Metro Weekly

Review: “Like a Woman” by Kacy Hill

On her debut album, Kanye West's chamber pop protege Kacy Hill finds an approach that works

Kacy Hil — Hard to Love cover art

Kacy Hill seems to be the kind of artist who can’t help but turn heads. The story of her path to music is a series of improbabilities, from stumbling into a modeling career at 16 to flirting with a recording career with a handful of well-received but low-profile showings, to signing with Kanye West’s label G.O.O.D. after a stint as a backup dancer on his Yeezus Tour. Something clicked into place, and now, three years later, she has an impressive debut to show for it.

West, now her mentor and the album’s executive producer, advised her to pare down, bring more intimacy to her songwriting, and rather than rely on hook after hook, allow her strong, distinct vocals to carry her songs. The result, Like a Woman (★★★★) is a work of intimate, minimal and deeply felt chamber pop that is a far cry from West’s own work. Her voice, somehow as strong and clear as it is ethereal, is well-suited to the album’s downtempo, almost dreamlike pace.

With lyrics that deal with infatuation, heartache, and loss, Hill touches on some familiar themes, but is preoccupied by pulling them apart and figuring out what they’re supposed to mean to her. Like a Woman is heavy with introspective fascination and curiosity. Hill is as interested in explaining her inner state to herself as she is in expressing it, and the album is a sustained exploration of vulnerability, strength, and the murky space in which the two overlap. She returns frequently to her own sexuality and femininity as well, and is interested in complicating and subverting these two themes as much as she is in claiming ownership of them. Here, the album’s visuals are brought into play to great effect.

Like a Woman pairs Hill’s otherworldly, almost haunting voice with an equally idiosyncratic aesthetic that plays on the album’s themes. From the stunning production of the videos for “Like a Woman” and “Hard to Love,” to the heavy fur shawl draped around her shoulders on the cover, much of the imagery in the videos echoes the sensuality that runs throughout Like a Woman. Through the videos’ disquieting imagery, Hill draws a clear line between taking ownership of her sexuality and being an object of desire. She may be making herself vulnerable while exploring her psyche in full view, but she won’t be pitied or objectified in the process.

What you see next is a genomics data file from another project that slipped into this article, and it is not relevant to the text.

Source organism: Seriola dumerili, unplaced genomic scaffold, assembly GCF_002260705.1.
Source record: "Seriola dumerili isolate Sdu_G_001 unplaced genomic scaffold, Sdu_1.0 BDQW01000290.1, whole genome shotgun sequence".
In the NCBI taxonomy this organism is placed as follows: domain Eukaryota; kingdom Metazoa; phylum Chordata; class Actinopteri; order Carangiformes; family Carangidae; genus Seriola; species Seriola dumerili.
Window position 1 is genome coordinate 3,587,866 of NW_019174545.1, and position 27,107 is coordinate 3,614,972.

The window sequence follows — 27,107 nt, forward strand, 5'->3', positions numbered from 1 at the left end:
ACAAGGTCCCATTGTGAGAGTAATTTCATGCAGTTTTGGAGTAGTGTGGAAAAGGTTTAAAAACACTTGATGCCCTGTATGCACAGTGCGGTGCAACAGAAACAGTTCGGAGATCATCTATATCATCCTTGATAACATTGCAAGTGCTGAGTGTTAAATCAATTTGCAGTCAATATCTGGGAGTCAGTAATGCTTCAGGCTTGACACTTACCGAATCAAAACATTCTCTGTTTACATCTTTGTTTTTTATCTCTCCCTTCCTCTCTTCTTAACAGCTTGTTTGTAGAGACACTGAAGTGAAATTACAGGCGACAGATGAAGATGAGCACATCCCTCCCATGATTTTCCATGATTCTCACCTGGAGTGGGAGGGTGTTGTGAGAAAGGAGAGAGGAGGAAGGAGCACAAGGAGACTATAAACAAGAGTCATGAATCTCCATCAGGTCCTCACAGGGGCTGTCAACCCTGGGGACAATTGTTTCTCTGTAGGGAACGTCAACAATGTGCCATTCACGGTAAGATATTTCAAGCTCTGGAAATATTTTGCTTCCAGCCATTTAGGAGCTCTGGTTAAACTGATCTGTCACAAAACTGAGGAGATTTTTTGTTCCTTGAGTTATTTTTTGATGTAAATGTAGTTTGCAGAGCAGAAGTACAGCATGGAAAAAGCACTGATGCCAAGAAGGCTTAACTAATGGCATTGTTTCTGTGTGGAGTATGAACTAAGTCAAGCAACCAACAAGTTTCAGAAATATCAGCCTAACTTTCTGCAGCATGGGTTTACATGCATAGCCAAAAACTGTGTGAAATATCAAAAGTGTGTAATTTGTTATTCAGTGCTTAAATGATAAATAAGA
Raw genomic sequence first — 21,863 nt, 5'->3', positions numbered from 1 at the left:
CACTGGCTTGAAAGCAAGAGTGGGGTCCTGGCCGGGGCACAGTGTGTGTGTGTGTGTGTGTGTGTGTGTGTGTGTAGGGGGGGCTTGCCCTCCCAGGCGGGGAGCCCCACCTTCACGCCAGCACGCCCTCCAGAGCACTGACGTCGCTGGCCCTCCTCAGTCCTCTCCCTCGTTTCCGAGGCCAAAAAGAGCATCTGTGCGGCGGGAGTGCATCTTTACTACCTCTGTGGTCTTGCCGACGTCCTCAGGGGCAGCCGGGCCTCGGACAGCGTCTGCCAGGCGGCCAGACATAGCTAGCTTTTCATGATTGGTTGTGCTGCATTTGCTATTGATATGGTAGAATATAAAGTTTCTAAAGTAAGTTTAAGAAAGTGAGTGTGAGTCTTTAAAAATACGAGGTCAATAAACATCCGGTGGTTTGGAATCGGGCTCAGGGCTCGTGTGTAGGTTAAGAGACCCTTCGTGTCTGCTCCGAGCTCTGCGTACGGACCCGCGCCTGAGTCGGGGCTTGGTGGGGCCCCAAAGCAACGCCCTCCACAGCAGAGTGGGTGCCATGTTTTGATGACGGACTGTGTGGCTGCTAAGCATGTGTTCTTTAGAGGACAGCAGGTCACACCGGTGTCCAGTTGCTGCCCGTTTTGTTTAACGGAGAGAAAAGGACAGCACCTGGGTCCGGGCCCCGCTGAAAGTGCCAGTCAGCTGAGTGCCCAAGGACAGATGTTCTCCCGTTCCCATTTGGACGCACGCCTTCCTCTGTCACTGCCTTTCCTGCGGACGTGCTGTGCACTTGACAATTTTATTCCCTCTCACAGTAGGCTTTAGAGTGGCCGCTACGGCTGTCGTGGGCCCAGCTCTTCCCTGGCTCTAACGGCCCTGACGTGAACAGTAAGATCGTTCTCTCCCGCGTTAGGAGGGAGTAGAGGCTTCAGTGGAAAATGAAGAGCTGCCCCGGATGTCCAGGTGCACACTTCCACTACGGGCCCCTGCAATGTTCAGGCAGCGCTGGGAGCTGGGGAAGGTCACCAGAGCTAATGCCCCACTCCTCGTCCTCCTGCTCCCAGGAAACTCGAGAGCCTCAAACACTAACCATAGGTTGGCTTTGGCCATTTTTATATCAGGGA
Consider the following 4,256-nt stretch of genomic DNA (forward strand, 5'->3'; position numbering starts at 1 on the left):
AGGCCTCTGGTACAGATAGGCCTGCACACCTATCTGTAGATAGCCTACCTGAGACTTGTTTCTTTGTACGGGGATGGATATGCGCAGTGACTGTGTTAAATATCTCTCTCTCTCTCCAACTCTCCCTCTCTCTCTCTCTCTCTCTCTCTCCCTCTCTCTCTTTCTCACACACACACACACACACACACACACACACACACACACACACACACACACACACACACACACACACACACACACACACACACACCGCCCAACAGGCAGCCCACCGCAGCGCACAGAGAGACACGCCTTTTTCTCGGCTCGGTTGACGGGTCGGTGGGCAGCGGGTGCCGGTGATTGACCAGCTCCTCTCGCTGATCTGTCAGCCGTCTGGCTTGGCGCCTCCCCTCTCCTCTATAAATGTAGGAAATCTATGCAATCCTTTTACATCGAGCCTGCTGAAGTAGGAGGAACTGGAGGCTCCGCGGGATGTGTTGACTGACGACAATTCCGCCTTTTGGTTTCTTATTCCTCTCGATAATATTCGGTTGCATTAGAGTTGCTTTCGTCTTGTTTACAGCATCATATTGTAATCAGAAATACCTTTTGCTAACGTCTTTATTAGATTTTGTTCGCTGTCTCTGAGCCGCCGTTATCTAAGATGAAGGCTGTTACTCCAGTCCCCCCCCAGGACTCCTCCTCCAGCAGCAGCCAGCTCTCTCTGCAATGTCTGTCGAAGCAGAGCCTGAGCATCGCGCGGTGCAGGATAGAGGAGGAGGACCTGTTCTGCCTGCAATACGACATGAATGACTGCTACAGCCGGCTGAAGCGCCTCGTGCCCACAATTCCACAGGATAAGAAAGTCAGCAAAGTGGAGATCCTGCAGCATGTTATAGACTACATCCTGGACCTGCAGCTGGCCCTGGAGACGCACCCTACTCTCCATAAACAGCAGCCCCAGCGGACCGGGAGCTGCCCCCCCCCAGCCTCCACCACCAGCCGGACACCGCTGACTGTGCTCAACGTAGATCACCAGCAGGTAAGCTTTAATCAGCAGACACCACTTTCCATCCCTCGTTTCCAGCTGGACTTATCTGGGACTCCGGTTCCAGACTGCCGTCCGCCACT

These are all messy, complicated thoughts to unpack, but as her musings unfold slowly and methodically over the album’s twelve tracks, it becomes clear Hill is in no hurry to arrive at a conclusion. At the same time, she is uninterested in expressing herself in vague or metaphorical terms, getting straight to her point with blunt matter-of-factness. The frankness of her songwriting allows the lyrics to land squarely and lends a sharper edge to songs that might otherwise get lost in their own lilting softness. The soaring pop anthem “Hard to Love” is by far the highlight, but “Arm’s Length,” a glossy and infectious breakup song, is a close second. Together, these two tracks get the closest to striking the balance between strength and vulnerability, a space she seeks to find herself in throughout.

“Arm’s Length” is followed by “Interlude,” after which we’re back in slow, daydreamy territory on “Clarity,” a consistent enough track, but one that is already predictable and seems to fall short of the ephemeral weirdness promised in the interlude. After that, things pick up enough to keep the latter part of the album interesting, though it loses momentum towards the end. Like a Woman coasts towards its finish on a handful of decent tracks, “Lion” and “Say You’re Wrong” before Hill rolls out on the swelling strings and vocal samples of the anthemic “Am I.”

If raw talent and some high-profile backing were all Kacy Hill had going for her, there would be little to distinguish her in a sea of other artists delivering a soft falsetto over minimal, piano-driven instrumentation. It may not be immediately obvious at first glance, but her distinctness becomes apparent in the blunt lyrics and the fresh eyes she brings to her subject matter. In putting the focus on her voice and her unique insight, Hill doubles down on what are arguably her greatest strengths, and Like a Woman is a strong, consistent album as a result. Still, musically at least, Hill seems to have found a comfort zone that she remains in for much of the album. At this stage, if the point is to show us what she is capable of and convince us to take her seriously, then it succeeds. It’s clear that Hill is a talented artist who deserves our attention, and whatever she brings us next, we can be pretty sure that it will also be worth the wait.

Like a Woman is available now for purchase via Amazon.com and iTunes, and through streaming services.

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Like a Woman by Kacy Hill
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